Animal Doctor

Animal Doctor: Big Fish in a Big Pond Might Not Be Best for Cats

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Thursday, October 15, 2009

Dear Dr. Fox:

Our 3-year-old male cat is in good health, but his fur is not as glossy as it should be, because he doesn't get enough oil in his diet.

We have tried to add a few drops of salmon oil to his food, but he won't touch it. So we tried mixing in a little flax oil, but he wouldn't touch that, either. He can tell the difference right away. Then we offered him a bit of butter from a local dairy. He turned his nose up at it. I suppose he could get good oil from eating tuna-based cat food, but there's the problem of mercury and other issues associated with eating large ocean fish.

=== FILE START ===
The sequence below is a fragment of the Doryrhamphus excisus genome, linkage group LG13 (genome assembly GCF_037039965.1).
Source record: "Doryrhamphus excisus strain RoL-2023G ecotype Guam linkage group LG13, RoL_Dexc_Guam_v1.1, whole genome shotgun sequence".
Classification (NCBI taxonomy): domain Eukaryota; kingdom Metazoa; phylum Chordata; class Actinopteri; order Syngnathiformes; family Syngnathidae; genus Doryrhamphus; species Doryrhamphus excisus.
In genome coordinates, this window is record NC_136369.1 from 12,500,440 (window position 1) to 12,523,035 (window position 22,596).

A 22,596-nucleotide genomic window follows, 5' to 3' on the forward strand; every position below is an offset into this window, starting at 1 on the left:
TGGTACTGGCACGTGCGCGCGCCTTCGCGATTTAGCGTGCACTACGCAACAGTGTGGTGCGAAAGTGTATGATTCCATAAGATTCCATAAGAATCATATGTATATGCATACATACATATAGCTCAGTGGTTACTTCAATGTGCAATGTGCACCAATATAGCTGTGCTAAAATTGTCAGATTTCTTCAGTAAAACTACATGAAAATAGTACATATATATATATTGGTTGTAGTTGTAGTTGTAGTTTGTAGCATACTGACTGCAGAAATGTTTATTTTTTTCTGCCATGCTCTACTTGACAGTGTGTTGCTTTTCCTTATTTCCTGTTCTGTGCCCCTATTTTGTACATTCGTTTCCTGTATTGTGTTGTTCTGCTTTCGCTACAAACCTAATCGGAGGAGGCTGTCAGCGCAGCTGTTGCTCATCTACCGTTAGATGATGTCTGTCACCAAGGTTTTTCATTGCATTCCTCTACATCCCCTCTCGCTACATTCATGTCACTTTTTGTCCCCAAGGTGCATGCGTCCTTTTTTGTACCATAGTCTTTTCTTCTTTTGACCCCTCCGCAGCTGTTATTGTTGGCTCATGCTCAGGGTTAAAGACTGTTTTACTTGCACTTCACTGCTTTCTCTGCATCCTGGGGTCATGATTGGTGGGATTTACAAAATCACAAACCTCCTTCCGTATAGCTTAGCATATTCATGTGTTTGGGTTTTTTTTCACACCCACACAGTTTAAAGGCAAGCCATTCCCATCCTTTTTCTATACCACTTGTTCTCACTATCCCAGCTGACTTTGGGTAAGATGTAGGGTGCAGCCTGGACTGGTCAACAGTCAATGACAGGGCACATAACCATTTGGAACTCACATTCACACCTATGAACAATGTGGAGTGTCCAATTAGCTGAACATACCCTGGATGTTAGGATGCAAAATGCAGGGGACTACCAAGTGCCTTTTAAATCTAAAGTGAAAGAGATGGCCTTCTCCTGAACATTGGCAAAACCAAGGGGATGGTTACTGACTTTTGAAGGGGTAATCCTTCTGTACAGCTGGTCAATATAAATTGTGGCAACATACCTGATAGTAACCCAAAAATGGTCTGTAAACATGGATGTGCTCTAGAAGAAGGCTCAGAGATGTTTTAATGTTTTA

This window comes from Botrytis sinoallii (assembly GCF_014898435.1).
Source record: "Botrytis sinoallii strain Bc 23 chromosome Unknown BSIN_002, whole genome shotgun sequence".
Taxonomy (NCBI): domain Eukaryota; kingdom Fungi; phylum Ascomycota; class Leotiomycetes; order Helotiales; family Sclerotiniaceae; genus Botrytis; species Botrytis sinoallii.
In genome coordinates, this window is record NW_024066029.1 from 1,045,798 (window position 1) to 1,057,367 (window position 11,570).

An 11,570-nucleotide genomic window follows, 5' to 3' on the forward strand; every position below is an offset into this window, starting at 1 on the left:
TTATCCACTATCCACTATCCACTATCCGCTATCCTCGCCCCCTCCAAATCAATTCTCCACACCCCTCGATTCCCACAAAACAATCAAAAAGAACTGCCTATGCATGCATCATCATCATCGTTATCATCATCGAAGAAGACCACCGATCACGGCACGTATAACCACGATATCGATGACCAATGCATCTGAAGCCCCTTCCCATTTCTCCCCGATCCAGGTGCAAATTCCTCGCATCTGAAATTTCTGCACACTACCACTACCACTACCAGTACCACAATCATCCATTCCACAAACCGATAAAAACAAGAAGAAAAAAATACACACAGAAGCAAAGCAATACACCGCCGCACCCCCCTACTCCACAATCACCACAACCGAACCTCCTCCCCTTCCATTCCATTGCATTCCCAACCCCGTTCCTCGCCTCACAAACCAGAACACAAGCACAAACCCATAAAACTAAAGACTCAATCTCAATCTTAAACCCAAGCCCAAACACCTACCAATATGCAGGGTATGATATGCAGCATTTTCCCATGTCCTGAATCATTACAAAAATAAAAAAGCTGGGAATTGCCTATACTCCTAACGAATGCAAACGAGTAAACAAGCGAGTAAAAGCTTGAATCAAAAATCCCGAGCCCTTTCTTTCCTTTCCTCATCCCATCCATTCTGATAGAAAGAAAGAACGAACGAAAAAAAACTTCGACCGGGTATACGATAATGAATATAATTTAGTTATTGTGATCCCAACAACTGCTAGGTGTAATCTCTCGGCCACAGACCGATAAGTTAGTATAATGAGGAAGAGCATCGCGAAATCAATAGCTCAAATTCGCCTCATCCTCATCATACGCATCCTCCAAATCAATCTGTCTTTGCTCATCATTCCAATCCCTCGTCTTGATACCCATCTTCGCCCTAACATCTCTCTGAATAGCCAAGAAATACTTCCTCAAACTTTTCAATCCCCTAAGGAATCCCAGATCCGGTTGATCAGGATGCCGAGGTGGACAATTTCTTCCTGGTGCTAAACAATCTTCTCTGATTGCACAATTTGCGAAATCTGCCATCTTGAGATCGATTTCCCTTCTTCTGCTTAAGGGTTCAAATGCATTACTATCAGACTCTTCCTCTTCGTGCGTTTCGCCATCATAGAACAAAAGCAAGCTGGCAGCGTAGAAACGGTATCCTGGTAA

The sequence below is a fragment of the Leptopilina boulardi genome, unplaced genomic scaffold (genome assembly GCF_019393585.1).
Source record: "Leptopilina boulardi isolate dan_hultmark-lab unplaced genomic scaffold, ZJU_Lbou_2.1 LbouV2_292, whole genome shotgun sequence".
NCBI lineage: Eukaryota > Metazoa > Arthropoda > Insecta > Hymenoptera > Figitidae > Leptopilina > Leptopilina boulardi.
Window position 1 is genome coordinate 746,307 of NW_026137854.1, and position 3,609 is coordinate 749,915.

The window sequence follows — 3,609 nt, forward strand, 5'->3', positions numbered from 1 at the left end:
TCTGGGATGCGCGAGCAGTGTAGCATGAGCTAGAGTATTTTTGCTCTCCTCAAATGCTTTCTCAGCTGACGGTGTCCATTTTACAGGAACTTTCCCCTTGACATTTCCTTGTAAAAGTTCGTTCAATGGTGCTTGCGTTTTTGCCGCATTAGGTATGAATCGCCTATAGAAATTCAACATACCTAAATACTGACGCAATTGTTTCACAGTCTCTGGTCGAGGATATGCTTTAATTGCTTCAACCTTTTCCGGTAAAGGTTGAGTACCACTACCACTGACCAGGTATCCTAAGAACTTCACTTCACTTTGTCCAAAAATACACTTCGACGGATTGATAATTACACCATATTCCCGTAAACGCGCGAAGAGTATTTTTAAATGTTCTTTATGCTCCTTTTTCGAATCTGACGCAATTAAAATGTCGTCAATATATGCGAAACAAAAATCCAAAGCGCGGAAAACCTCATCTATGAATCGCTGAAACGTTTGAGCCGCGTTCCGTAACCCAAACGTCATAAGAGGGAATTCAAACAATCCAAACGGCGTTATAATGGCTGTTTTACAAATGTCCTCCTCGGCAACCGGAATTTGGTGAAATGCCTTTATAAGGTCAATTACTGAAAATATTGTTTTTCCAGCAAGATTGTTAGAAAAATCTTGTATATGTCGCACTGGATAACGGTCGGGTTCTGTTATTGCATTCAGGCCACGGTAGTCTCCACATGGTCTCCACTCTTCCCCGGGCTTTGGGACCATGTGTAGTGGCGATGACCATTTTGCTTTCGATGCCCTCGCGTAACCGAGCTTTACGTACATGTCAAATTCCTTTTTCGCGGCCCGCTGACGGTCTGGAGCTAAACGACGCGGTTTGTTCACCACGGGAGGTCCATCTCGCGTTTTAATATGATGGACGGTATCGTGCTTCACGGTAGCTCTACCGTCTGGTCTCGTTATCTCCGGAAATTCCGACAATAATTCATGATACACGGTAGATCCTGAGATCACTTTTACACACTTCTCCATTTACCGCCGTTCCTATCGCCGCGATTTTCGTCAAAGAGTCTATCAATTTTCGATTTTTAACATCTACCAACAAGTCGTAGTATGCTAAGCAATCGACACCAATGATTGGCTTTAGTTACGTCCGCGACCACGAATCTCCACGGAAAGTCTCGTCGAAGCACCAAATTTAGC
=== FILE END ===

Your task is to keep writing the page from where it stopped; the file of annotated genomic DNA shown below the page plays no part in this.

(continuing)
B.B.

The District

First, you are correct about the health hazards of big ocean fish such as tuna. And farmed salmon (and oil) can be loaded with highly toxic PCBs and dioxins. Tempt your cat with low-in-the-food-chain small fish such as sardines in oil, twice a week.

Many cats turn up their noses at anything new in the food bowl, so start with a microscopic portion mixed in well. Increase the amount gradually to about one-half teaspoon daily.

Grass-fed beef, organic butter and eggs from free-range hens have more nutrients than those from conventionally raised animals. Cats need a range of essential fatty acids that are deficient in flax, borage and hempseed oils (which are fine for dogs and most humans).

Nordic Naturals fish oil and Old Grizzly wild salmon oil are two products I recommend for cats, but always start with one drop in the food. New Chapter also markets one of the best salmon oils.


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